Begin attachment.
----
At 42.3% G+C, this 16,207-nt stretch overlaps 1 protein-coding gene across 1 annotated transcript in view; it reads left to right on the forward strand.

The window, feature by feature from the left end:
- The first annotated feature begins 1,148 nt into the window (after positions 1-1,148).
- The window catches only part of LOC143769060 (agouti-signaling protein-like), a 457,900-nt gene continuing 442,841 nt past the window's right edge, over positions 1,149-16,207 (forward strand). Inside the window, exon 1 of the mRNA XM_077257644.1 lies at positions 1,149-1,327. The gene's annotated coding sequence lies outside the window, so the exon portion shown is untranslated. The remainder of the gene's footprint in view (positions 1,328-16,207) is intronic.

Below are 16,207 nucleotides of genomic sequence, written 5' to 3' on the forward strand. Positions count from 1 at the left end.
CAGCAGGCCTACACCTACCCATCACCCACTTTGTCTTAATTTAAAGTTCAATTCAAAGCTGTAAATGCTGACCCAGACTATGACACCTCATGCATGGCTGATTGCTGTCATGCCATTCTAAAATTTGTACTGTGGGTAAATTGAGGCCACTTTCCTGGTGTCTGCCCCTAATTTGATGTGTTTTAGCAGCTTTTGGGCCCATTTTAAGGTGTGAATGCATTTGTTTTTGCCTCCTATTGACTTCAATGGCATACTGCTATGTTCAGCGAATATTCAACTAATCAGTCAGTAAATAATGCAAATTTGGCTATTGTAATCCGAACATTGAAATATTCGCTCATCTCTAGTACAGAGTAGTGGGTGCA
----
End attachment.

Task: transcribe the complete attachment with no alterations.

At 42.3% G+C, this 16,207-nt stretch overlaps 1 protein-coding gene across 1 annotated transcript in view; it reads left to right on the forward strand.

The window, feature by feature from the left end:
- The first annotated feature begins 1,148 nt into the window (after positions 1-1,148).
- The window catches only part of LOC143769060 (agouti-signaling protein-like), a 457,900-nt gene continuing 442,841 nt past the window's right edge, over positions 1,149-16,207 (forward strand). Inside the window, exon 1 of the mRNA XM_077257644.1 lies at positions 1,149-1,327. The gene's annotated coding sequence lies outside the window, so the exon portion shown is untranslated. The remainder of the gene's footprint in view (positions 1,328-16,207) is intronic.

Below are 16,207 nucleotides of genomic sequence, written 5' to 3' on the forward strand. Positions count from 1 at the left end.
CAGCAGGCCTACACCTACCCATCACCCACTTTGTCTTAATTTAAAGTTCAATTCAAAGCTGTAAATGCTGACCCAGACTATGACACCTCATGCATGGCTGATTGCTGTCATGCCATTCTAAAATTTGTACTGTGGGTAAATTGAGGCCACTTTCCTGGTGTCTGCCCCTAATTTGATGTGTTTTAGCAGCTTTTGGGCCCATTTTAAGGTGTGAATGCATTTGTTTTTGCCTCCTATTGACTTCAATGGCATACTGCTATGTTCAGCGAATATTCAACTAATCAGTCAGTAAATAATGCAAATTTGGCTATTGTAATCCGAACATTGAAATATTCGCTCATCTCTAGTACAGAGTAGTGGGTGCA